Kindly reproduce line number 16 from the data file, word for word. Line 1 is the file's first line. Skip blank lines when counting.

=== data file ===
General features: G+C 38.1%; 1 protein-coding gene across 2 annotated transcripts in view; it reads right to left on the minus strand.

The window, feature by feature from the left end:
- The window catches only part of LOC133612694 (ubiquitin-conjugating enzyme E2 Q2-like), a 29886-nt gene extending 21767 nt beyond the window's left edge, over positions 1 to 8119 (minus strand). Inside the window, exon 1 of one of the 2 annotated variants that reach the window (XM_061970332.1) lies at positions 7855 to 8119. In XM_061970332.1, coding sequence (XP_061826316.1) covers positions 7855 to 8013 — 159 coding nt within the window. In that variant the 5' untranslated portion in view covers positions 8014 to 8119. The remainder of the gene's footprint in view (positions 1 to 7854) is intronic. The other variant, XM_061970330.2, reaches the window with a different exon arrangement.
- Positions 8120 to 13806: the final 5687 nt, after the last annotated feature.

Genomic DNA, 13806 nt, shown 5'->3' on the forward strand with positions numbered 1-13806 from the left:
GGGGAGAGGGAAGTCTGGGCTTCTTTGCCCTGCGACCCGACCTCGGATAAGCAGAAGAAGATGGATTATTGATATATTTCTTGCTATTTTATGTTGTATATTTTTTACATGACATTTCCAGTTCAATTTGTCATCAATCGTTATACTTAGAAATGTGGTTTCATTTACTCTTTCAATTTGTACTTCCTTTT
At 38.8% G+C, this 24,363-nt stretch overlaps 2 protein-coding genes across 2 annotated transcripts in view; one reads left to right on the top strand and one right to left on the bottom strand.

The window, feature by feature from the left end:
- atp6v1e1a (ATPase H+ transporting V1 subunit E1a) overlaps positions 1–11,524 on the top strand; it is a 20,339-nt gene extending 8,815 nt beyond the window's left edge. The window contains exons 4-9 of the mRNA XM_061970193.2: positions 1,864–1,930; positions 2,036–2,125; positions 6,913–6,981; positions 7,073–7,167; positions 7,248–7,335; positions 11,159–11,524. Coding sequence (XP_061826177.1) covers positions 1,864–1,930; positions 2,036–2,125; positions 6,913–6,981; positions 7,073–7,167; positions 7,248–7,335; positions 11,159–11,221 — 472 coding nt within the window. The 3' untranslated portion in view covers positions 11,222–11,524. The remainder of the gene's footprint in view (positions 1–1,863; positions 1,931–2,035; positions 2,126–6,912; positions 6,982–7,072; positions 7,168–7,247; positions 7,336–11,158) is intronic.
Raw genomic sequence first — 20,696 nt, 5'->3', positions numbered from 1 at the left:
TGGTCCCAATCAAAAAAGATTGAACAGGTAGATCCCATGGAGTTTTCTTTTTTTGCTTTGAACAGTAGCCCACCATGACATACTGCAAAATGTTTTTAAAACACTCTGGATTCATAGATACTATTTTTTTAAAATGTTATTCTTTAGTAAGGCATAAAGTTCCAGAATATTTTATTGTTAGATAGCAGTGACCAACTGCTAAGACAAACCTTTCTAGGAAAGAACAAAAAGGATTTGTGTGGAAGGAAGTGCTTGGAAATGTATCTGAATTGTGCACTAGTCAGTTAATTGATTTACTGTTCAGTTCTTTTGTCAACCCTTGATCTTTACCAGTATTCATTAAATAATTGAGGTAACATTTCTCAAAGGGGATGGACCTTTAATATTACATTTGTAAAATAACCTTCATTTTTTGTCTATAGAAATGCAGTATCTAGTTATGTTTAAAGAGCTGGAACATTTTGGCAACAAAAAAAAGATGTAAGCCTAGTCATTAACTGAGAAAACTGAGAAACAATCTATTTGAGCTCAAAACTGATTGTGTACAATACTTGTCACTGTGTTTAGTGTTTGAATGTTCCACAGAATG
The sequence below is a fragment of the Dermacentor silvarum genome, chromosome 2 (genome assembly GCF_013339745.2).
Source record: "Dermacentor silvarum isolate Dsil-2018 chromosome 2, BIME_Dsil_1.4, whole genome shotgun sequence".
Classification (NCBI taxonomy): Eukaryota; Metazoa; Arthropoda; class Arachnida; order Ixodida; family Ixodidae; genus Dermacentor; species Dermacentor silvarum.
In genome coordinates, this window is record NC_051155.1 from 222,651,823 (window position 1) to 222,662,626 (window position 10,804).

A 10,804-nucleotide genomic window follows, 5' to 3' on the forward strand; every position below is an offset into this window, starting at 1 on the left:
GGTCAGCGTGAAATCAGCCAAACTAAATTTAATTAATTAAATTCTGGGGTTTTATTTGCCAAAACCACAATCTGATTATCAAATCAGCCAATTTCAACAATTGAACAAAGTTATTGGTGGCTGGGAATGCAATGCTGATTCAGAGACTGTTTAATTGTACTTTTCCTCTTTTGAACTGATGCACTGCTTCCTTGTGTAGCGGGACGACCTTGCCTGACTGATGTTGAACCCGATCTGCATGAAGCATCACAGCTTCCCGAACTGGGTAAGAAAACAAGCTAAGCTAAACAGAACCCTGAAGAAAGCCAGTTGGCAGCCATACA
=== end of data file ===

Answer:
A 10,804-nucleotide genomic window follows, 5' to 3' on the forward strand; every position below is an offset into this window, starting at 1 on the left: